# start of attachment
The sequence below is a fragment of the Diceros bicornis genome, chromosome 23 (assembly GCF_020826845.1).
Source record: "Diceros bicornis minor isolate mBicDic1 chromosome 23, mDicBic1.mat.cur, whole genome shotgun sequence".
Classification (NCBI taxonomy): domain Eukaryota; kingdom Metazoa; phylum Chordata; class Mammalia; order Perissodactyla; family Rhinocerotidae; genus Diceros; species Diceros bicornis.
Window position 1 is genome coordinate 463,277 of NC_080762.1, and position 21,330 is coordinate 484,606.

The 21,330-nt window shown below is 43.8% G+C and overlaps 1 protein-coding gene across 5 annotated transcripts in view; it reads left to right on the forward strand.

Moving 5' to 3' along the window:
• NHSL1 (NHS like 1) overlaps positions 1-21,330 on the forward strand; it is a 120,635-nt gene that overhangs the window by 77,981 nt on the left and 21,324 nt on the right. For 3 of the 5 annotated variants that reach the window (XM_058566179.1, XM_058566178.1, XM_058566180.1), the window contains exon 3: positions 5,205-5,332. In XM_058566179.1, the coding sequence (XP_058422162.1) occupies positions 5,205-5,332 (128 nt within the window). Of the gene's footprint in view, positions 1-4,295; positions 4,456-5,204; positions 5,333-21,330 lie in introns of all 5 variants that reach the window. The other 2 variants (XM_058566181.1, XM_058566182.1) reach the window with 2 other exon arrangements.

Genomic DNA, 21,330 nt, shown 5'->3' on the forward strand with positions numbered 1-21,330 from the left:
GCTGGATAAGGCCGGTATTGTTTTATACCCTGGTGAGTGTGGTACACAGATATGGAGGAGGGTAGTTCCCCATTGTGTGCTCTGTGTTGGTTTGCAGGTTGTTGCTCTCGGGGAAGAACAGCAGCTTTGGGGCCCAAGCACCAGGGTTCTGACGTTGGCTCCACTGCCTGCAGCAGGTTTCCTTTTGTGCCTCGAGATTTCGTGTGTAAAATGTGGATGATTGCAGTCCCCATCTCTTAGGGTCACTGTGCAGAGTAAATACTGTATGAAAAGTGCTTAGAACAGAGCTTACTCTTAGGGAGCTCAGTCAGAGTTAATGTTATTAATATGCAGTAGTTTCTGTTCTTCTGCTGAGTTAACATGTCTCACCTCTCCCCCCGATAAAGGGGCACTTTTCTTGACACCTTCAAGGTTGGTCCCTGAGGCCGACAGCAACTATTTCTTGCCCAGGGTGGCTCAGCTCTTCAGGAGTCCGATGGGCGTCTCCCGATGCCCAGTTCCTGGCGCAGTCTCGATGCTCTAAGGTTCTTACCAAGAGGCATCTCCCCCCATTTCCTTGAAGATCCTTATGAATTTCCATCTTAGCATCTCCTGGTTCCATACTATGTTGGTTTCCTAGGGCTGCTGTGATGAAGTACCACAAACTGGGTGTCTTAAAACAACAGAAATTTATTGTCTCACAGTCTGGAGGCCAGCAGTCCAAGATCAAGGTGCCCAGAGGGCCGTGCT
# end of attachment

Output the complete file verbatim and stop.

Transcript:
The sequence below is a fragment of the Diceros bicornis genome, chromosome 23 (assembly GCF_020826845.1).
Source record: "Diceros bicornis minor isolate mBicDic1 chromosome 23, mDicBic1.mat.cur, whole genome shotgun sequence".
Classification (NCBI taxonomy): domain Eukaryota; kingdom Metazoa; phylum Chordata; class Mammalia; order Perissodactyla; family Rhinocerotidae; genus Diceros; species Diceros bicornis.
Window position 1 is genome coordinate 463,277 of NC_080762.1, and position 21,330 is coordinate 484,606.

The 21,330-nt window shown below is 43.8% G+C and overlaps 1 protein-coding gene across 5 annotated transcripts in view; it reads left to right on the forward strand.

Moving 5' to 3' along the window:
• NHSL1 (NHS like 1) overlaps positions 1-21,330 on the forward strand; it is a 120,635-nt gene that overhangs the window by 77,981 nt on the left and 21,324 nt on the right. For 3 of the 5 annotated variants that reach the window (XM_058566179.1, XM_058566178.1, XM_058566180.1), the window contains exon 3: positions 5,205-5,332. In XM_058566179.1, the coding sequence (XP_058422162.1) occupies positions 5,205-5,332 (128 nt within the window). Of the gene's footprint in view, positions 1-4,295; positions 4,456-5,204; positions 5,333-21,330 lie in introns of all 5 variants that reach the window. The other 2 variants (XM_058566181.1, XM_058566182.1) reach the window with 2 other exon arrangements.

Genomic DNA, 21,330 nt, shown 5'->3' on the forward strand with positions numbered 1-21,330 from the left:
GCTGGATAAGGCCGGTATTGTTTTATACCCTGGTGAGTGTGGTACACAGATATGGAGGAGGGTAGTTCCCCATTGTGTGCTCTGTGTTGGTTTGCAGGTTGTTGCTCTCGGGGAAGAACAGCAGCTTTGGGGCCCAAGCACCAGGGTTCTGACGTTGGCTCCACTGCCTGCAGCAGGTTTCCTTTTGTGCCTCGAGATTTCGTGTGTAAAATGTGGATGATTGCAGTCCCCATCTCTTAGGGTCACTGTGCAGAGTAAATACTGTATGAAAAGTGCTTAGAACAGAGCTTACTCTTAGGGAGCTCAGTCAGAGTTAATGTTATTAATATGCAGTAGTTTCTGTTCTTCTGCTGAGTTAACATGTCTCACCTCTCCCCCCGATAAAGGGGCACTTTTCTTGACACCTTCAAGGTTGGTCCCTGAGGCCGACAGCAACTATTTCTTGCCCAGGGTGGCTCAGCTCTTCAGGAGTCCGATGGGCGTCTCCCGATGCCCAGTTCCTGGCGCAGTCTCGATGCTCTAAGGTTCTTACCAAGAGGCATCTCCCCCCATTTCCTTGAAGATCCTTATGAATTTCCATCTTAGCATCTCCTGGTTCCATACTATGTTGGTTTCCTAGGGCTGCTGTGATGAAGTACCACAAACTGGGTGTCTTAAAACAACAGAAATTTATTGTCTCACAGTCTGGAGGCCAGCAGTCCAAGATCAAGGTGCCCAGAGGGCCGTGCT